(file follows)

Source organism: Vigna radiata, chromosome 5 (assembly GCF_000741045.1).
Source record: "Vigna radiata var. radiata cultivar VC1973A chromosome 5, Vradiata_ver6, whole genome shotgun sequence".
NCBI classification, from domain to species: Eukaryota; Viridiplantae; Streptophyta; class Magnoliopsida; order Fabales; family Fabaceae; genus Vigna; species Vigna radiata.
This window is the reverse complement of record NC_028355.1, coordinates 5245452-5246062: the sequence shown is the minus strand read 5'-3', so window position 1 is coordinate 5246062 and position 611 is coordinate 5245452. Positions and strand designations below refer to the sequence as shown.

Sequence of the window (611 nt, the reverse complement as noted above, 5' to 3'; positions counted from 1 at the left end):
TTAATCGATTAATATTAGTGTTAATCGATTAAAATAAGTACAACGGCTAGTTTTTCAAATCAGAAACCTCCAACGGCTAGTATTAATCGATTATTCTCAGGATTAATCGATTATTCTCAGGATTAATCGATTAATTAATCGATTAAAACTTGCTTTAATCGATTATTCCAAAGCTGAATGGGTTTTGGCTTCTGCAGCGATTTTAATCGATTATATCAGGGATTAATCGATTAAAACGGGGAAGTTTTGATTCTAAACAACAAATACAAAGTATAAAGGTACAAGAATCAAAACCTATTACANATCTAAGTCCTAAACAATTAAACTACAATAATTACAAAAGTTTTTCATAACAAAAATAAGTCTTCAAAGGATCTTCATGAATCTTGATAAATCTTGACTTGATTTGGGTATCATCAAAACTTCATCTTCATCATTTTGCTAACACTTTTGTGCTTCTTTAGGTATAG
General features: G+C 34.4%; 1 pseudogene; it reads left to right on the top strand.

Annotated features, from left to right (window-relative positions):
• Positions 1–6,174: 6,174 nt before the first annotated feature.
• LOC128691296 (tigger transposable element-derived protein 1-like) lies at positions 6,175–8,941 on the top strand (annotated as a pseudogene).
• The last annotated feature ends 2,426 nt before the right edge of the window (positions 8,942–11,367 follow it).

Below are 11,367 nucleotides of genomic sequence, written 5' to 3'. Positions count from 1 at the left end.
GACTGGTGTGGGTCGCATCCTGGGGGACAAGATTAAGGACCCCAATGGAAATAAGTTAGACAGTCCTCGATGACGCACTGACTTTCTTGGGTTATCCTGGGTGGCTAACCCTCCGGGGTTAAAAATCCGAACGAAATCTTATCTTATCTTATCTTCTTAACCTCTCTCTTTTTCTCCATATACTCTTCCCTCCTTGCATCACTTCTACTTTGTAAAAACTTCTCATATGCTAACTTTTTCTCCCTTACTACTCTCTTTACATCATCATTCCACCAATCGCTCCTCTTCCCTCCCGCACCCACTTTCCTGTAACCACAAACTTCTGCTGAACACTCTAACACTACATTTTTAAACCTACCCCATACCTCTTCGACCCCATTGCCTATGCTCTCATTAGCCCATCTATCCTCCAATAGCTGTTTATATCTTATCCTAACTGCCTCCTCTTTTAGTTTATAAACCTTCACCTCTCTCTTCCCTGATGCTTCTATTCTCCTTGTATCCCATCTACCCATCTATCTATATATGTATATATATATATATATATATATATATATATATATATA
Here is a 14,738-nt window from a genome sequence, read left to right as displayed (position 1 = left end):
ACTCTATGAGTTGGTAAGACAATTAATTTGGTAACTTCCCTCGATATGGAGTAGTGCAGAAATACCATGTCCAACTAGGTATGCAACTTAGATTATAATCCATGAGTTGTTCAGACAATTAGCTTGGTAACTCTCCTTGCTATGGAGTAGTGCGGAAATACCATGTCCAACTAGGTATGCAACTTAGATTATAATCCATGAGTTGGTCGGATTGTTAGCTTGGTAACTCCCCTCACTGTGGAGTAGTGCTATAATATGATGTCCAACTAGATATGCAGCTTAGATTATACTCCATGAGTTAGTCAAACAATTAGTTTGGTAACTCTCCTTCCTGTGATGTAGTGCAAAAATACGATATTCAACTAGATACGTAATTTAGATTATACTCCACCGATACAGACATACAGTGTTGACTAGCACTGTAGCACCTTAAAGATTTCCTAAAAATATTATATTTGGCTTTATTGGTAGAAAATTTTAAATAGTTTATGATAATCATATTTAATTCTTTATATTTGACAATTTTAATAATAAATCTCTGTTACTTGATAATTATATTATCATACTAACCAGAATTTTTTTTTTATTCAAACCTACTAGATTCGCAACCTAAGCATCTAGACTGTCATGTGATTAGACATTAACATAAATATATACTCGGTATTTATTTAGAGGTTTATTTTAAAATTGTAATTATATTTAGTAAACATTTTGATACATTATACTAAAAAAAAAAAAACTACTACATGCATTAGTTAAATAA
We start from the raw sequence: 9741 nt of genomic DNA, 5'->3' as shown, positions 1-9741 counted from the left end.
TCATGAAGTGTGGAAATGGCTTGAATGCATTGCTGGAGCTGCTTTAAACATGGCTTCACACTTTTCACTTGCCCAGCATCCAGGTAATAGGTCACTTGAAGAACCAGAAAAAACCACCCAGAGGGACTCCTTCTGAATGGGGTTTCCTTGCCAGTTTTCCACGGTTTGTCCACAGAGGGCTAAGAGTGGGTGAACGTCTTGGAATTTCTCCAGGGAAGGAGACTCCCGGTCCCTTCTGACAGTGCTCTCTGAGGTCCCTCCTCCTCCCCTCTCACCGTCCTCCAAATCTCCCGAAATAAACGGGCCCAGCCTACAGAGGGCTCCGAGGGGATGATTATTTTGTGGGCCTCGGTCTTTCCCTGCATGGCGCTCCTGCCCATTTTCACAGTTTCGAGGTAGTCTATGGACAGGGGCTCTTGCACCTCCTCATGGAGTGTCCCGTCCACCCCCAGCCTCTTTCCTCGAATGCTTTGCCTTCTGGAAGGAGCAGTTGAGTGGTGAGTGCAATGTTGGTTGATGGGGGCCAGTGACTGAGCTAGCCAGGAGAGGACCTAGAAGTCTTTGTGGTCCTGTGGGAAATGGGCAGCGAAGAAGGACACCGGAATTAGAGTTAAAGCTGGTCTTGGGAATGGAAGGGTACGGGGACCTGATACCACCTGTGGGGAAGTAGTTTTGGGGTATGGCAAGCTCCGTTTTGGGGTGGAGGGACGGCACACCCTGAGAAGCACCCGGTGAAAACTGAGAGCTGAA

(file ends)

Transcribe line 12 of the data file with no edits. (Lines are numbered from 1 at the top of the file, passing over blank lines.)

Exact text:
Below are 11,367 nucleotides of genomic sequence, written 5' to 3'. Positions count from 1 at the left end.